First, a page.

Leaders and Managers: How to Better Support Your Team

Post by Building Champions on August 27, 2019

If you ever spend time wondering what your team members need from you, you’re not alone. Most leaders have struggled with figuring out how to do a better job supporting their staff members. True leadership is hard, and those who take it seriously know it means working on self-improvement and motivating your team to do the same.

Providing a fulfilling work environment is about more than parties and platitudes. It takes commitment and focus to help your team members be their best selves every day. So where do you begin?

Manager talking with employee in office

 

Start with self-leadership

The first step to being a great leader is understanding what makes you tick. If you don’t know what’s important to you, you won’t spend your time on the things that truly matter. 

By figuring out your personal strengths, you’ll understand better how to be successful in your day-to-day tasks but also how to strengthen relationships. There’s a reason that counselors use personality assessments such as DISC or Emotional Intelligence to help individuals and couples in their efforts to improve themselves and their communication. By exposing not just what we do well but also where our thinking is limiting or self-destructive, these sorts of assessments can be a wise early step in efforts for self-improvement. And as a result, self-awareness positions you for greater productivity, stronger relationships, and a more fulfilling life.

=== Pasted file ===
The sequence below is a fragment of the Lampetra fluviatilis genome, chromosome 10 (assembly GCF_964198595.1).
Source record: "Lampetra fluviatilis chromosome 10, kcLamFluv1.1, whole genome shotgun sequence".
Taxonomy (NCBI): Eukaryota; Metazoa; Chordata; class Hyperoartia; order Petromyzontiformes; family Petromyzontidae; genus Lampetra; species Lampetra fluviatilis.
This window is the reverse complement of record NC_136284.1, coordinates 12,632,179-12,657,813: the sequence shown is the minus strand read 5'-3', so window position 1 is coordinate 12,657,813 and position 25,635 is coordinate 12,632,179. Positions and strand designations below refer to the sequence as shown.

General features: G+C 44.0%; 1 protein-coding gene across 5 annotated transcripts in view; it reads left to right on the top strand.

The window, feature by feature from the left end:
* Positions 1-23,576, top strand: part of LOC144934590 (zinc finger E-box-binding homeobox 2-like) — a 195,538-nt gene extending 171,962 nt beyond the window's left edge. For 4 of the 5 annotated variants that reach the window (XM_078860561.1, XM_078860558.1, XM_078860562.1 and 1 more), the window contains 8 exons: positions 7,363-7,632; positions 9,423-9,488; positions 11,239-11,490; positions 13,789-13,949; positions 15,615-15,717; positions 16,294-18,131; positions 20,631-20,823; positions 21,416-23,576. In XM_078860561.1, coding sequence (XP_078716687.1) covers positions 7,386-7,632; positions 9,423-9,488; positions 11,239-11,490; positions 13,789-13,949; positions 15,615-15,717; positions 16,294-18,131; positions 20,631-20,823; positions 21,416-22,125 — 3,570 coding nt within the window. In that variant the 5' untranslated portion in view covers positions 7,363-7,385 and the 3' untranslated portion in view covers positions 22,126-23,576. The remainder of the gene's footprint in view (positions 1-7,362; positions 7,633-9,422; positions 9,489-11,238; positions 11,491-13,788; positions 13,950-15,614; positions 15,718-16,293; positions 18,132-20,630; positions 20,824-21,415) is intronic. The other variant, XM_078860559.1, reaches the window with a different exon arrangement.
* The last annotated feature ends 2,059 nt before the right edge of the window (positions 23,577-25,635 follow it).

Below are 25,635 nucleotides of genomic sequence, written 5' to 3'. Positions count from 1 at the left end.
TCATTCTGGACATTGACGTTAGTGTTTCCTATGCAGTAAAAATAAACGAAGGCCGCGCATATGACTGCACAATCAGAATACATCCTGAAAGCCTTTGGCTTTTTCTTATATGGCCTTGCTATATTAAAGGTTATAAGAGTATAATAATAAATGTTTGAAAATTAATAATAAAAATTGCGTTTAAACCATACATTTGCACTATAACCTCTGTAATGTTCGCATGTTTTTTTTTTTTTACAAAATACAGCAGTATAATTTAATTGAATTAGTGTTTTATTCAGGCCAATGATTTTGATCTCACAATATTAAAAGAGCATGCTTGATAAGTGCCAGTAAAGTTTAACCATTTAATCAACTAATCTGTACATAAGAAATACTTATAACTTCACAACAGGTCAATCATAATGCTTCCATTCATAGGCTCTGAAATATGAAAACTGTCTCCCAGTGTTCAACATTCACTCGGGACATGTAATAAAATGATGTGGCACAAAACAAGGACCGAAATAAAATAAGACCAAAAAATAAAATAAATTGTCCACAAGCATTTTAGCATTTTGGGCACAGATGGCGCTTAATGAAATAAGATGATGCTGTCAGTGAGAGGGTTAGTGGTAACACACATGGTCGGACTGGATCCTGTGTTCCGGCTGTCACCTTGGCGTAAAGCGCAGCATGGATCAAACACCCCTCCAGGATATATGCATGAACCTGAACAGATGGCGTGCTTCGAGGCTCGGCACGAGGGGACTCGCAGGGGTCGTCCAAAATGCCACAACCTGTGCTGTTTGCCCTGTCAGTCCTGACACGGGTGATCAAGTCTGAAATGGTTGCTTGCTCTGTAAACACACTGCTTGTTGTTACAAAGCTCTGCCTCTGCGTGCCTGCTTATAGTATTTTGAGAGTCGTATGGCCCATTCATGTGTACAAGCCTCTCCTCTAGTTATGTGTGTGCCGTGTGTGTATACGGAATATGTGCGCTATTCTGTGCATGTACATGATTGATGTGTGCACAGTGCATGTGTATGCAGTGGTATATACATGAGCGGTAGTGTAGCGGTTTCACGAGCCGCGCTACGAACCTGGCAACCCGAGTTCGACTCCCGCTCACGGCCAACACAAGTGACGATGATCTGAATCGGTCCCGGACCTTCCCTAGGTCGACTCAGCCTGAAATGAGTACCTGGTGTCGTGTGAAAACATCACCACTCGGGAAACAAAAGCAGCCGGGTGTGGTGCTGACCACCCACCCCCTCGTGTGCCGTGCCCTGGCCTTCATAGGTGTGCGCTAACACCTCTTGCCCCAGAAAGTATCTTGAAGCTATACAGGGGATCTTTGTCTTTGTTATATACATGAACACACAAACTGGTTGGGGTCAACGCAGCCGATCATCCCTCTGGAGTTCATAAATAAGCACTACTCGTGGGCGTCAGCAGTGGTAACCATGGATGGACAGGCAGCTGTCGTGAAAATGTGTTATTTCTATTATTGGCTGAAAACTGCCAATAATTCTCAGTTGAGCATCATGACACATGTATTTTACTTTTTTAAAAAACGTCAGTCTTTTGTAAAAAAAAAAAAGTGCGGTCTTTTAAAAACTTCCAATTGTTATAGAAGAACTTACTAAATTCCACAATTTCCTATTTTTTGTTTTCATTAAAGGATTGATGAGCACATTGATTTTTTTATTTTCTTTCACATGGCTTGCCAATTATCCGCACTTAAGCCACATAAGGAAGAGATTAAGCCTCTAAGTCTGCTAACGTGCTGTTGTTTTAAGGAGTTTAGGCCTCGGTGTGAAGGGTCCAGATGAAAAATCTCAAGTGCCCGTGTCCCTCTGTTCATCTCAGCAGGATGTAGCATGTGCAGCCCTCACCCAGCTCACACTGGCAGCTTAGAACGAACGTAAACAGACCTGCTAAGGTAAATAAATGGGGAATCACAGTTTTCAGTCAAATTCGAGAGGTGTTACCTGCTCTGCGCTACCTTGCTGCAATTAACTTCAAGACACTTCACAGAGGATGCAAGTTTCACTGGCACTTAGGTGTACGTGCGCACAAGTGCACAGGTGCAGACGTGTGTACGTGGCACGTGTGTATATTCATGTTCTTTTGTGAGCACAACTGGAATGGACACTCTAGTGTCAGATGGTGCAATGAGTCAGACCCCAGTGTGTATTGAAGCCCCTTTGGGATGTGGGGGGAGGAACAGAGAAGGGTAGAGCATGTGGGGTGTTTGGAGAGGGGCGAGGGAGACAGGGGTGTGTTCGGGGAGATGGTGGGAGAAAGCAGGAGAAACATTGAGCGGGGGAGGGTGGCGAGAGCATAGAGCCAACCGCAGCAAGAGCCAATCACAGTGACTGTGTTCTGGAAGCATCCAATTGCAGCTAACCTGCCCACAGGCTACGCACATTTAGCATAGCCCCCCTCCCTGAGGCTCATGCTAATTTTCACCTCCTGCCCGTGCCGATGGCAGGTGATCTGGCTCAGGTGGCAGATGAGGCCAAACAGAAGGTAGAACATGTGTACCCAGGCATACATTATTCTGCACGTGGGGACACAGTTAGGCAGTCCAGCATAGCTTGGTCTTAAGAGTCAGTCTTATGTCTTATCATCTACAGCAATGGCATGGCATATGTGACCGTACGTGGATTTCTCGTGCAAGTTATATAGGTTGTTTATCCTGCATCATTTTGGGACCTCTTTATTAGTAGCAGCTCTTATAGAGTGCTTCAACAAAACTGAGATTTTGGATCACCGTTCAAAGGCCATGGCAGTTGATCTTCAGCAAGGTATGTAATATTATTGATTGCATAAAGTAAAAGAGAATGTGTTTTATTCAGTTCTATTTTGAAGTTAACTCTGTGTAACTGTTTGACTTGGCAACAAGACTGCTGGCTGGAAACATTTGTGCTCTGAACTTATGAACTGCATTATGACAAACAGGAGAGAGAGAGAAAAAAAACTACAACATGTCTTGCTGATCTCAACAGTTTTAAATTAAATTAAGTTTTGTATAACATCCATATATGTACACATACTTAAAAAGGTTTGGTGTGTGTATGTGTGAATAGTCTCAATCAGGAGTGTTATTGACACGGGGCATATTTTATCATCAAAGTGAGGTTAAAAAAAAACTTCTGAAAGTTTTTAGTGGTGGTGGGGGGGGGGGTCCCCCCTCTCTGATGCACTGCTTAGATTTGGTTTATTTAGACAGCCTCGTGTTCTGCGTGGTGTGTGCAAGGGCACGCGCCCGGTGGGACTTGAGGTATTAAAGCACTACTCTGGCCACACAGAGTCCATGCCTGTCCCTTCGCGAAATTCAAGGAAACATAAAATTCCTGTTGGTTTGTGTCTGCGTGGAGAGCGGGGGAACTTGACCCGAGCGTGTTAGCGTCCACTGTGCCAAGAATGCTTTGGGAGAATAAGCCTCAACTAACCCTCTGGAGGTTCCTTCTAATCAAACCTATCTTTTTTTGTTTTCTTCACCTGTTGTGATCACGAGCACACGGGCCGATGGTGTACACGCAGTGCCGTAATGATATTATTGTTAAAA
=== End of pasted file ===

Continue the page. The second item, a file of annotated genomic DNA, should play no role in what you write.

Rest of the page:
Next, decide what matters. Are you living your life in a way that is inspiring to you? Do you have goals and dreams as of yet unfulfilled? Is time slipping through your fingers as you drift somewhat aimlessly through your days? It’s important to evaluate your life through the lens of your values and beliefs to determine where course correction is needed.

Then, be intentional. Consider who in your life matters most to you. Is that your team? Your parents? Your spouse and/or kids? Once you consciously identify who those people are, you can honestly critique your current willingness to prioritize them.